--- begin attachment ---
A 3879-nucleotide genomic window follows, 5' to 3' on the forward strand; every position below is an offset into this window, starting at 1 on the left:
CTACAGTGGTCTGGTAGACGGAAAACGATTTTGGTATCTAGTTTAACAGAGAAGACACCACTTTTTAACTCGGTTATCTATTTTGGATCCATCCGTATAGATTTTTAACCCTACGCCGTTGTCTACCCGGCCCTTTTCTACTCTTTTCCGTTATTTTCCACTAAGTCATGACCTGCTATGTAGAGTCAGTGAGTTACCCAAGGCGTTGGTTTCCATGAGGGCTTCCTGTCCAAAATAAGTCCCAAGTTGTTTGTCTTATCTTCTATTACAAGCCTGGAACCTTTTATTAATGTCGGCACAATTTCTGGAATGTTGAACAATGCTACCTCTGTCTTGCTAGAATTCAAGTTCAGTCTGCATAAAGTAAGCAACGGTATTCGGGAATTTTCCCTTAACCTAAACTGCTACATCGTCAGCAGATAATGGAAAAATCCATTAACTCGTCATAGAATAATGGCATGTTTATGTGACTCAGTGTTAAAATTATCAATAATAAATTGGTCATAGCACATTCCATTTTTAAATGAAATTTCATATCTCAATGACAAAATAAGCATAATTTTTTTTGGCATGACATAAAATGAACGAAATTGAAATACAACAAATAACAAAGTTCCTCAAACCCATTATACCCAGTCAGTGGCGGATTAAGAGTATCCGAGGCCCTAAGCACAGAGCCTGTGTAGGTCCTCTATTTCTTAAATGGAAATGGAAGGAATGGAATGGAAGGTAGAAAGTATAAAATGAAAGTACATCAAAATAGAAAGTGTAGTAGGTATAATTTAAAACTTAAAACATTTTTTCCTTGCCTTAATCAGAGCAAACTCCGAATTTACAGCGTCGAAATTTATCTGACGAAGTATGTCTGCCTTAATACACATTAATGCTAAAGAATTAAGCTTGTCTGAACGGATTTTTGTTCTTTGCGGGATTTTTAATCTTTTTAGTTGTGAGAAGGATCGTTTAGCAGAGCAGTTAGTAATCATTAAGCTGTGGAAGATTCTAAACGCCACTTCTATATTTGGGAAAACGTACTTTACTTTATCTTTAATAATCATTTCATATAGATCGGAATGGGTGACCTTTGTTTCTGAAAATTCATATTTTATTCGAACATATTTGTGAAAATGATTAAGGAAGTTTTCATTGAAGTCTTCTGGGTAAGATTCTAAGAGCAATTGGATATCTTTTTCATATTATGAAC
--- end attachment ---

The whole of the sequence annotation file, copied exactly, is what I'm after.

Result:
A 3879-nucleotide genomic window follows, 5' to 3' on the forward strand; every position below is an offset into this window, starting at 1 on the left:
CTACAGTGGTCTGGTAGACGGAAAACGATTTTGGTATCTAGTTTAACAGAGAAGACACCACTTTTTAACTCGGTTATCTATTTTGGATCCATCCGTATAGATTTTTAACCCTACGCCGTTGTCTACCCGGCCCTTTTCTACTCTTTTCCGTTATTTTCCACTAAGTCATGACCTGCTATGTAGAGTCAGTGAGTTACCCAAGGCGTTGGTTTCCATGAGGGCTTCCTGTCCAAAATAAGTCCCAAGTTGTTTGTCTTATCTTCTATTACAAGCCTGGAACCTTTTATTAATGTCGGCACAATTTCTGGAATGTTGAACAATGCTACCTCTGTCTTGCTAGAATTCAAGTTCAGTCTGCATAAAGTAAGCAACGGTATTCGGGAATTTTCCCTTAACCTAAACTGCTACATCGTCAGCAGATAATGGAAAAATCCATTAACTCGTCATAGAATAATGGCATGTTTATGTGACTCAGTGTTAAAATTATCAATAATAAATTGGTCATAGCACATTCCATTTTTAAATGAAATTTCATATCTCAATGACAAAATAAGCATAATTTTTTTTGGCATGACATAAAATGAACGAAATTGAAATACAACAAATAACAAAGTTCCTCAAACCCATTATACCCAGTCAGTGGCGGATTAAGAGTATCCGAGGCCCTAAGCACAGAGCCTGTGTAGGTCCTCTATTTCTTAAATGGAAATGGAAGGAATGGAATGGAAGGTAGAAAGTATAAAATGAAAGTACATCAAAATAGAAAGTGTAGTAGGTATAATTTAAAACTTAAAACATTTTTTCCTTGCCTTAATCAGAGCAAACTCCGAATTTACAGCGTCGAAATTTATCTGACGAAGTATGTCTGCCTTAATACACATTAATGCTAAAGAATTAAGCTTGTCTGAACGGATTTTTGTTCTTTGCGGGATTTTTAATCTTTTTAGTTGTGAGAAGGATCGTTTAGCAGAGCAGTTAGTAATCATTAAGCTGTGGAAGATTCTAAACGCCACTTCTATATTTGGGAAAACGTACTTTACTTTATCTTTAATAATCATTTCATATAGATCGGAATGGGTGACCTTTGTTTCTGAAAATTCATATTTTATTCGAACATATTTGTGAAAATGATTAAGGAAGTTTTCATTGAAGTCTTCTGGGTAAGATTCTAAGAGCAATTGGATATCTTTTTCATATTATGAAC